Vendor bullish on potential of new productsNuclear medicine vendor ADAC Laboratories posted financial resultsfor its third quarter (end-July) that show the company back onthe growth track it had been following until the nuclear medicinemarket
Nuclear medicine vendor ADAC Laboratories posted financial resultsfor its third quarter (end-July) that show the company back onthe growth track it had been following until the nuclear medicinemarket slumped in late 1993. ADAC, of Milpitas, CA, said it expectsto enjoy continued growth, based on several new technologies introducedat the Society of Nuclear Medicine meeting in June.
ADAC reported revenues for the quarter of $45.6 million, up 14%compared to $40.1 million in the same period a year ago. Net incomewas $3.1 million compared to $269,000 in the third quarter of1994. Year-to-date revenue for the first nine months of fiscal1995 was $134.6 million compared to $133.9 million the same periodlast year. Net income so far this year is $8.2 million, up slightlyfrom $8 million last year.
ADAC CEO David Lowe said the strong results were due to marketshare gains by the company as well as continued improvement inthe U.S. nuclear medicine market. The U.S. market for the quarterending in March was up 8% over the previous quarter, which itselfwas up 2% over the preceding period, according to ADAC's interpretationof data from the National Electrical Manufacturers' Association.
"There has been some evidence of growth over the last sixmonths," Lowe said. "We've seen good quarter-over-quarterand year-over-year improvements in both our market share and thestability of the nuclear medicine marketplace."
ADAC believes its U.S. market share for gamma cameras andcomputers is in the mid-30s. It hopes to build that share intothe mid-40s on the strength of three new technologies debutedat the SNM show: molecular coincidence detection (MCD) for positronimaging using SPECT cameras, and the Solus and Cardio dual-headgamma cameras (SCAN 6/21/95).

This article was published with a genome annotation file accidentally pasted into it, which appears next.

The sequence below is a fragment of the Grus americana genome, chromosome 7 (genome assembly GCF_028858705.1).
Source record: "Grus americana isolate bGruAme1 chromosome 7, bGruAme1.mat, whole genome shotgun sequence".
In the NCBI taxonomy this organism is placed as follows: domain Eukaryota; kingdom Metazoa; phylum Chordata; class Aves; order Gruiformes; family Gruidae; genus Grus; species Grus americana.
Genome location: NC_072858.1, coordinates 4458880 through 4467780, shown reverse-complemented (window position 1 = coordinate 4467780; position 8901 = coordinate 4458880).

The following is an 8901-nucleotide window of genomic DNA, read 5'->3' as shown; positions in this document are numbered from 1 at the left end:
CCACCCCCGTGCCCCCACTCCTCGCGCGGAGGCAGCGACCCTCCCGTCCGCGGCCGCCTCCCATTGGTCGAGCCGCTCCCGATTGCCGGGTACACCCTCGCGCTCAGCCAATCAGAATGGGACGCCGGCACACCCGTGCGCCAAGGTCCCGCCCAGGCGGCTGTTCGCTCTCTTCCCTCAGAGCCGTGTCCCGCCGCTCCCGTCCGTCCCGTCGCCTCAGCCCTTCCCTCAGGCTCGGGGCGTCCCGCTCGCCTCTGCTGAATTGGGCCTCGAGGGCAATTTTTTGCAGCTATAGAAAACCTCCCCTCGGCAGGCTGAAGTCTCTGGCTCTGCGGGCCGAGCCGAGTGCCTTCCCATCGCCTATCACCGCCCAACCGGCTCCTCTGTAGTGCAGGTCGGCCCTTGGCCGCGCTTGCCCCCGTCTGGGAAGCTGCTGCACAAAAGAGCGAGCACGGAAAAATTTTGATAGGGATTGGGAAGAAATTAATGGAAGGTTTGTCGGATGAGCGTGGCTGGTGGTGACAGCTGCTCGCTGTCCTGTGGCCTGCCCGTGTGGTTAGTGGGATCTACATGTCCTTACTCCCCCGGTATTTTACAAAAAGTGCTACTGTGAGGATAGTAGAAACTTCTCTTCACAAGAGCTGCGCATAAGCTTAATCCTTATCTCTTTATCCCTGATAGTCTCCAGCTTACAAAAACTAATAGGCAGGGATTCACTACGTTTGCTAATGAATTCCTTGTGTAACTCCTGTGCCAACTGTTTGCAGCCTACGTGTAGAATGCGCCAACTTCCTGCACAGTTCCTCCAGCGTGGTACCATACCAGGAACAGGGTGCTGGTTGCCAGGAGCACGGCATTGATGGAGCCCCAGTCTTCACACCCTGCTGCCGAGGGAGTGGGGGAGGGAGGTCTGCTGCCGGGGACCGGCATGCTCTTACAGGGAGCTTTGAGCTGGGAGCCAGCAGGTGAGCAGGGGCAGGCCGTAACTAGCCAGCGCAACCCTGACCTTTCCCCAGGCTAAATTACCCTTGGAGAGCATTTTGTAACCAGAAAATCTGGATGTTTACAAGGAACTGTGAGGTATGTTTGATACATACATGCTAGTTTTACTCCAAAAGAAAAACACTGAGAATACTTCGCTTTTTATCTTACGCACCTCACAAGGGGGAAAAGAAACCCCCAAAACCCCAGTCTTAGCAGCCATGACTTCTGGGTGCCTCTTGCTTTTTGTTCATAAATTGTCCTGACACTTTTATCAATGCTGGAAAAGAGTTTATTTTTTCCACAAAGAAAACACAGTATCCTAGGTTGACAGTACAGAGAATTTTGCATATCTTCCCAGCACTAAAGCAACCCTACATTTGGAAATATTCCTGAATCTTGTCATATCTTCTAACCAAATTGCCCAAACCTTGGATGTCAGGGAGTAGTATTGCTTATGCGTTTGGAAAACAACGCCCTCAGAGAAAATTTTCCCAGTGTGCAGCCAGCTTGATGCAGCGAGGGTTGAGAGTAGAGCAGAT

The Minneapolis meeting generated an unprecedented number ofsales leads, Lowe said. Bookings are at an all-time high.
"Our current period, July, August, September, will be thebiggest bookings quarter in the history of our company,"Lowe said. "The modest gains we've had have been encouragingfor us, but we expect our momentum to significantly increase."
ADAC is particularly bullish on MCD. The company believesthe technology will allow nuclear medicine to better compete withother modalities in staging cancer patients, according to Lowe.
In another bit of good news, ADAC and its partner in Japan, SumitomoMetal Industries, received regulatory approval last month fromthe Japanese Ministry of Health and Welfare to market Vertex Epicin that country. ADAC signed a sales and marketing agreement withSumitomo last year (SCAN 10/26/94).
ADAC has begun installation of its first Vertex system in Japan.The company expects to record about 15 gamma camera sales a yearin the country, with a meaningful impact on ADAC's revenues beginningin its 1996 fiscal year.
Also last month, ADAC said it had completed its acquisition ofradiology information systems vendor Community Health Computing.ADAC is folding CHC into its HealthCare Information Systems subsidiary,which includes ADAC SD&G Healthcare Systems. The new subsidiarywill be based in Houston, with radiology information systems handledfrom Milpitas.
Prior to the CHC acquisition, information systems sales madeup about 7% of ADAC's revenue, Lowe said. That number will increaseto 15% with the addition of CHC.
The introduction of CHC's LabStat laboratory information systemsproduct next year will be an important expansion of the company'sinformation systems product line, he said.